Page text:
(2005) dir. Mary Harron
viewed: 04/29/06 at the Clay Theater, SF, CA
Finally got out of the house to see something less kid-friendly. Finally got to a different part of town and to a different theater, too. I miss going to the many small neighborhood theaters that used to somewhat abound in this town. There are a lot less of them these days. Makes me a little aggrieved at myself for contributing to the problem by going to the Metreon so much myself. Ah well.
Bettie Page, 1950’s bondage pin-up queen extraordinaire. The “je ne sais quoi” of her sexiness and character that comes across in her photographs and movies and that haircut, too. She is an icon. And indeed, a very very sexy woman. The irony of her situation, that she is/was a strict Southern Christian who, according to the film didn’t really understand the context of the photographs in which she appeared, really strikes the note of complication about her image and how it is read and what it has come to signify for people.
I am more than willing to bet that there are interesting treatises and papers written for women’s studies or film studies or cultural studies on the issue of her character. The film takes the biographical approach to paint Bettie as I have read in the past that she really is/was, an intelligent and moral Christian who rationalized her nude photography and bondage films and photography as not entirely contrary to her beliefs. Though, after an experience of being “born again”, she moves out of the world of modeling.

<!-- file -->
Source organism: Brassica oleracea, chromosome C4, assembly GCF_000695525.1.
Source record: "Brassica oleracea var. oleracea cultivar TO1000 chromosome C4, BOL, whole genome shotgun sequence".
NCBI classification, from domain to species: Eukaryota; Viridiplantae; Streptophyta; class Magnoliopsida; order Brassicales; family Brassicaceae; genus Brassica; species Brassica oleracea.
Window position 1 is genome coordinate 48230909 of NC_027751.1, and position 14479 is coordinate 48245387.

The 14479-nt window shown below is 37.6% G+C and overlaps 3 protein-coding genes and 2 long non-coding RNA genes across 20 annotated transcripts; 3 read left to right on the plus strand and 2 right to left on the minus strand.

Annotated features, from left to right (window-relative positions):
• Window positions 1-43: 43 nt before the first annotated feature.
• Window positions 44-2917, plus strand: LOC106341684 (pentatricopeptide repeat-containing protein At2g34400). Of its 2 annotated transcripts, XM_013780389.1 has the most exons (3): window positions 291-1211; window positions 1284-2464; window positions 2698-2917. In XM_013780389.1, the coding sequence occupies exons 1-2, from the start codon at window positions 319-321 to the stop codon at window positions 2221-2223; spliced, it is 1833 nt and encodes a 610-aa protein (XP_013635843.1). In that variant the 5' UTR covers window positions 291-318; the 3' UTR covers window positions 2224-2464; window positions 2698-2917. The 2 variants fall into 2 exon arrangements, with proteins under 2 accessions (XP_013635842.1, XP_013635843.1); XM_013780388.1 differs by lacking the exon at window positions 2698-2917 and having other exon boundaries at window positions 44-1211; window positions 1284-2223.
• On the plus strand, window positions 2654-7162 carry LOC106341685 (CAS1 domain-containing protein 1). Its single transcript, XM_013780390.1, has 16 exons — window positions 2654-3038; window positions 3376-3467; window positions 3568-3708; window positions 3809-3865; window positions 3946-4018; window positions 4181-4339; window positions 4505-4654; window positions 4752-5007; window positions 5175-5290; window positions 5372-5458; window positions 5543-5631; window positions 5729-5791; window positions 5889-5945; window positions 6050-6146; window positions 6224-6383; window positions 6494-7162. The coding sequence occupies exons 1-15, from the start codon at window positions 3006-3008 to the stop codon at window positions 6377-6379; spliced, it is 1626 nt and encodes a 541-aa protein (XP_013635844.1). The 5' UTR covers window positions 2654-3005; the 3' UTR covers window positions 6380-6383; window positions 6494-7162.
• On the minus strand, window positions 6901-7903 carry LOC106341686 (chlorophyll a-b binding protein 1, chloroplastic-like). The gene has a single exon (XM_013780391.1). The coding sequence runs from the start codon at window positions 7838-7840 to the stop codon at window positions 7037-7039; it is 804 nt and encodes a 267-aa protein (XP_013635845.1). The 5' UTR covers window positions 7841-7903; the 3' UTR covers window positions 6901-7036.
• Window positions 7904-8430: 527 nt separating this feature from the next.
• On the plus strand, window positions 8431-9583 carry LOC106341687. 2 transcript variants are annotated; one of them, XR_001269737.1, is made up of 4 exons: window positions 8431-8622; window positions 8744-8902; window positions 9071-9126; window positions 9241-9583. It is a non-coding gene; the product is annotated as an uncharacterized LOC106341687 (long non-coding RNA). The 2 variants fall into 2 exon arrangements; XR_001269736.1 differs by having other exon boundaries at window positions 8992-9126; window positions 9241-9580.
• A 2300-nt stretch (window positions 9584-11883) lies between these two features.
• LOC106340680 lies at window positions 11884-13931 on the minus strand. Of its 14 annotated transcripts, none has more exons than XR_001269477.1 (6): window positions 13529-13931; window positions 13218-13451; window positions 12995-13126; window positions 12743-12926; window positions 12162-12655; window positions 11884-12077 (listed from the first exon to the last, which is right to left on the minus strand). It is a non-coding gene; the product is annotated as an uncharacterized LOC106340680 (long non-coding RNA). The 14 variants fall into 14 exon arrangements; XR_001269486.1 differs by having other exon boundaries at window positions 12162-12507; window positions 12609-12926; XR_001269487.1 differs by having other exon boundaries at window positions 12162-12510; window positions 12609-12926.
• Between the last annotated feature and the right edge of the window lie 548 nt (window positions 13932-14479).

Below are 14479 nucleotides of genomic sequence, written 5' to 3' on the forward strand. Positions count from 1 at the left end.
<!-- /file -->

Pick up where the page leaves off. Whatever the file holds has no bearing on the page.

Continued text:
According to the film, there is a lot of innocence on her side and even on the side of some of the photographers that she worked with. It’s not the crass and brutal pornography industry that arose in its wake or potentially existed along side of it at the time.
Bettie’s life is an interesting cultural study. I think a documentary might have been a better approach. I mean Gretchen Mol is very good and striking as Bettie, but the narrative of her life is only moderately interesting. It’s not high on drama, really. She is a visual icon and because of the contrast of her character and the use and meaning of her image, it’s almost more theoretically interesting. The film is not bad, just not all that compelling nor enlightening. It adds to the irony of her notoriety, her lack of awareness of it and the lack of meaning beneath the surface.